In 2003, a divided Supreme Court ruled in Grutter v. Bollinger that the University of Michigan Law School could consider race in its admissions process as part of its efforts to assemble a diverse student body. In her opinion for the majority, now-retired Justice Sandra Day O’Connor suggested that, in 25 years, “the use of racial preferences will no longer be necessary to further the interest approved today.” But during nearly five hours of oral arguments on Monday, the court’s conservative majority signaled that it could be ready now, 19 years after Grutter, to end the use of race in college admissions. The lawsuits at the center of the dispute before the court on Monday were filed in 2014 against Harvard College and the University of North Carolina by a group called Students for Fair Admissions. The group maintains that Harvard violates Title VI of the Civil Rights Act, which bars entities that receive federal funding from discriminating based on race, because Asian American applicants are less likely to be admitted than similarly qualified white, Black, or Hispanic applicants. The University of North Carolina, the group argues, violates the 14th Amendment’s equal protection clause, which bars racial discrimination by government entities, by considering race in its admissions process when the university does not need to do so to achieve a diverse student body. Federal courts in Boston and North Carolina rejected the group’s arguments and upheld the universities’ admissions policies, prompting the Supreme Court to take up the cases.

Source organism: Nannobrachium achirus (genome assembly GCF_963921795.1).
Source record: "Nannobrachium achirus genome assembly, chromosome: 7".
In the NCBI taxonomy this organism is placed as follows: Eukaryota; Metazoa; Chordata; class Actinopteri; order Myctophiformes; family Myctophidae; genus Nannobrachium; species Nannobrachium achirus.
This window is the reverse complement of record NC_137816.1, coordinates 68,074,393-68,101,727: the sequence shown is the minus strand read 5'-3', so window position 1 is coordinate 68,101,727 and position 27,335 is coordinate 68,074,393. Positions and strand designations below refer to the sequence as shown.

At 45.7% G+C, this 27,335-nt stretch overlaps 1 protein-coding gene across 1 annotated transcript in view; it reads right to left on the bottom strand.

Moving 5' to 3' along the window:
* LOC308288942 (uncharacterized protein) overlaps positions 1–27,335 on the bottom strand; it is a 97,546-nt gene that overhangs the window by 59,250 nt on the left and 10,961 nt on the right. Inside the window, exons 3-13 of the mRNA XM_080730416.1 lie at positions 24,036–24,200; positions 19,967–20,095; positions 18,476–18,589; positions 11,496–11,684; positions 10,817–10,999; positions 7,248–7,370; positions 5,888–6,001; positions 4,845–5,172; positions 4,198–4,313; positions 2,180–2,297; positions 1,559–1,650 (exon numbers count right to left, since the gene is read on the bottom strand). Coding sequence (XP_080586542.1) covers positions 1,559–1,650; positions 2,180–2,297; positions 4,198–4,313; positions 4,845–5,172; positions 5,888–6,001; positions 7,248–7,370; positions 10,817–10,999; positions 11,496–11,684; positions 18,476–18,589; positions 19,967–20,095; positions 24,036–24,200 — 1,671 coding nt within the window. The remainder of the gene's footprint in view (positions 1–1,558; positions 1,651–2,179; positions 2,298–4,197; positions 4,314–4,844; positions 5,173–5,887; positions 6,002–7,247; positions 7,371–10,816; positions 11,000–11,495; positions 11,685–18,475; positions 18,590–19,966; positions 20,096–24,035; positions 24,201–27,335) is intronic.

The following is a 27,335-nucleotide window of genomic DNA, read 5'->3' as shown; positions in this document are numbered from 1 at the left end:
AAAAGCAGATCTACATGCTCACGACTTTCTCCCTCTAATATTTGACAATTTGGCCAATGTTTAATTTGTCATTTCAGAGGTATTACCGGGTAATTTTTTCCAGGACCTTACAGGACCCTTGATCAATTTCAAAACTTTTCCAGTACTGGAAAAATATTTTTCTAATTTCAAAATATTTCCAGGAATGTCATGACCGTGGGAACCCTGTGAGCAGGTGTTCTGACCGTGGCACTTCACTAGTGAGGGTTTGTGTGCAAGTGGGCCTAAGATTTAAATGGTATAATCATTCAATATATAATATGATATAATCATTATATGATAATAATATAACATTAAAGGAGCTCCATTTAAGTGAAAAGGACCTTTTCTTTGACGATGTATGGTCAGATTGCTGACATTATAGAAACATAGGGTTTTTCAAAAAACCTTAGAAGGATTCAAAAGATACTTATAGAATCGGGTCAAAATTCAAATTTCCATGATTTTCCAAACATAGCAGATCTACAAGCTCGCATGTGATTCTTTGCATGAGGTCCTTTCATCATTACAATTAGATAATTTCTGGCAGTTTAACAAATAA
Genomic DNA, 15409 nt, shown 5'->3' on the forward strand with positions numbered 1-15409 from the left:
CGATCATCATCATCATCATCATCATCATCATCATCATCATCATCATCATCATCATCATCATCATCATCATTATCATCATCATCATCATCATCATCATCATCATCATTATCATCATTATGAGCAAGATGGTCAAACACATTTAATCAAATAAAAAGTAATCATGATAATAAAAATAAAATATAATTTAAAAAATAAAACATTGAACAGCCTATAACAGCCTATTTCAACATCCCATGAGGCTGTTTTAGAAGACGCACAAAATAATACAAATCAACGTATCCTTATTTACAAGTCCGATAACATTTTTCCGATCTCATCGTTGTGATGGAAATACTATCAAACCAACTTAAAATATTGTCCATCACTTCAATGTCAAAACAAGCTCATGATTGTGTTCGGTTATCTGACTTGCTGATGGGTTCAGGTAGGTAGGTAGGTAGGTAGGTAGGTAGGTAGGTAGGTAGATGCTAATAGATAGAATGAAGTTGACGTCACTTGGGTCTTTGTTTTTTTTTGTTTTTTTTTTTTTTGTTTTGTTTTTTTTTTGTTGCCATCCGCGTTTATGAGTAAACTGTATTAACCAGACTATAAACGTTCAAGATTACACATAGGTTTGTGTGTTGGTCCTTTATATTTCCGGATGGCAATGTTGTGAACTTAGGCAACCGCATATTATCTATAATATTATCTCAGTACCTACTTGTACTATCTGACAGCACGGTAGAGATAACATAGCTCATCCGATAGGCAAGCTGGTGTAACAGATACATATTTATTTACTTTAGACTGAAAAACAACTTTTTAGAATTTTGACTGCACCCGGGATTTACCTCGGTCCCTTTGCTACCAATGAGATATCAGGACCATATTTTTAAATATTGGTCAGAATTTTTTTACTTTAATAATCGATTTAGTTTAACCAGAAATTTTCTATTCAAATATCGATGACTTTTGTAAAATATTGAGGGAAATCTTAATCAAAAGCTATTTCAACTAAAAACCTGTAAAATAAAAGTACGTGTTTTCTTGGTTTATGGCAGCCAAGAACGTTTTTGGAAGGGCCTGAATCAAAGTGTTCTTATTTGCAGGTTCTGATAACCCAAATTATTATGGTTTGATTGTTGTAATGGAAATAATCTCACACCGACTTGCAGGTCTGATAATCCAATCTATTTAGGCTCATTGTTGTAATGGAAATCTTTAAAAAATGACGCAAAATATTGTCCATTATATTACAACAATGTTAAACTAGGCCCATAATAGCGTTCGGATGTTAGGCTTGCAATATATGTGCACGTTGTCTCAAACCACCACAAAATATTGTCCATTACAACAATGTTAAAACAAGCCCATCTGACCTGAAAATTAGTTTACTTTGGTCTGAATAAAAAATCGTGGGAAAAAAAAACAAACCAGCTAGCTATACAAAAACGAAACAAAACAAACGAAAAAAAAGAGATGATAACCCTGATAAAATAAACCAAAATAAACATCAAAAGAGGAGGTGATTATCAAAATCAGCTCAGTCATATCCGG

Michael Burke, Ed Source
The U.S. Supreme Court is set to soon decide whether race-based programs in admissions are lawful. California, where voters banned affirmative action in 1996, has already been down that road, and University of California officials have asked the court to allow race-conscious admissions policies elsewhere. The proof of their need, officials and college access advocates say, is in UC’s series of failed efforts to increase diversity without affirmative action. The system’s latest attempt to make admissions more equitable was its high-profile decision to eliminate standardized test scores, but that too has so far had little impact in improving racial diversity.
Sakshi Venkatraman, NBC News
As the Supreme Court begins deliberating the future of affirmative action, a growing coalition of Asian American students is trying to get across a message. While a small faction of their peers are speaking out to end race-conscious admissions, they are marching, rallying and educating their peers on why diversity in schools matters. “We’ve all experienced racism, and we know what it’s like to feel isolated in our hometowns and in our classrooms,” said Sarah Zhang, a sophomore at the University of North Carolina at Chapel Hill and the founder of the school’s first pro-affirmative action organization.